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2 to designers and contractors who are found to violate the ne w code standards (Florida Department of Community Affairs, 2004). Purpose The purpose of this study is to determine the current level of general understanding and application of the Florida Building Code by collecting data on common code violations as observed by building inspector s. Through this data collection it will be possible to determine the top ten (10) code violations reported by building inspectors. The results of this study will determine which areas of the building construction process need further or revised code related educa tion. It is hoped that th e improved continuing education courses will help reduce the number of violation occurrences . Additionally it is hoped that the results of th is study will serve to inform a nd educate the public about the most common code violations. Increased aw areness about the most frequent code violations could reduce the occu rrence rate of these infringe ments, which in turn would benefit the general public in several ways. Be nefits from code viol ation reduction include the reduction in costs associated with rework and time delays, the re duction of insurance rates, and the increased safety and health of the building occupants. In order to determine the top ten (10) building code violations, surveys will be conducted to code enforcement officials and th e responses will be st atistically analyzed. This study will be limited to code enforcement agencies in the state of Florida, and the results of this study are limited to the res ponding sample. Based on the level of response, the findings and results may vary. Summary In the next chapter (Chapter 2) the literature pertaining to the subject of codes and code violation studies will be reviewed. Th en in Chapter 3 the methodology for this study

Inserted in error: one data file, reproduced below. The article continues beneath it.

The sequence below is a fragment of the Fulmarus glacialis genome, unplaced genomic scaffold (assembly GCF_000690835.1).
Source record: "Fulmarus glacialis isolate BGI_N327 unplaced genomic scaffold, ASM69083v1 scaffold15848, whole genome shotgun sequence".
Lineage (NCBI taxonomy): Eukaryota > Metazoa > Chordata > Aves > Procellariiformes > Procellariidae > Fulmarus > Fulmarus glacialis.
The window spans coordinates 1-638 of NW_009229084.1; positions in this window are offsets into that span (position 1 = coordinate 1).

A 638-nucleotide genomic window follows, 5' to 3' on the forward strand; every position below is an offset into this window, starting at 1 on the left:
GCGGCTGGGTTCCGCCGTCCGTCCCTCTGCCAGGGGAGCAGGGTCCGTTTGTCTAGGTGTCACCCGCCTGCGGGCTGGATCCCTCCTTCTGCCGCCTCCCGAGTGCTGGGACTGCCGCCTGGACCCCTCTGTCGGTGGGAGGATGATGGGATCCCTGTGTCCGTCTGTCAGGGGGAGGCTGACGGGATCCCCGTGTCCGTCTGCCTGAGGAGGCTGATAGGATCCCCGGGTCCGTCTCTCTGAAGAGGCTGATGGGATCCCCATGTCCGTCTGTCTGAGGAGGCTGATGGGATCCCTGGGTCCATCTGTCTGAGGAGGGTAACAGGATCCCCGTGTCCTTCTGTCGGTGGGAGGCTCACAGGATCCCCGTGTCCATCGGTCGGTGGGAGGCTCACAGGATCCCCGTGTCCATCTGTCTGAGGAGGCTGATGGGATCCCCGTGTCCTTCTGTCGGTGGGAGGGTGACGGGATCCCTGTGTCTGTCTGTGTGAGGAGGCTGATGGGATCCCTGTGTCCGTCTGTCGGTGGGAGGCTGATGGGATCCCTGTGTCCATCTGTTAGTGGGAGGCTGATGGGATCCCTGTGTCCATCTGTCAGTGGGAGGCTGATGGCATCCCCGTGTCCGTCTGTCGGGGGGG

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3 will be described, and the results of the study will be explained in Chapter 4. Chapter 5 will provide the reader with conclusions as well as with recommendations for future study.

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4 CHAPTER 2 LITERATURE REVIEW This section summarizes the existing lit erature that was found on building codes and building code violations. This section wi ll cover the history and purpose of building codes, the Florida Building Code and previ ous studies that have been done regarding common code violations. Purpose of Building Codes The purpose of a building code is to esta blish minimum requirements necessary to protect public health, safety and welfare in the built environment. Model building codes provide protection from tragedy caused by fire, structural collapse and general deterioration. The primary application of a building code is to regulate new construction. Building codes usually only apply to an existing building if the building undergoes reconstruction, rehabilitation or alteration, or if the occupa ncy of the existing building changes to a new occupancy as defi ned by the building code (ICC, 2005A). Safe buildings are achieved through proper design and construction practices along with a code administration program that ensures compliance. Model codes keep construction costs down by establishing uniform ity in the construction industry. This uniformity permits building and materials ma nufacturers to do bus iness on a larger scale—statewide, regionally, nationally or internationally. Larger scale allows cost savings to be passed on to the consumer. Codes also help protect real estate investments by providing a minimum level of constr uction quality and safety (ICC, 2005A).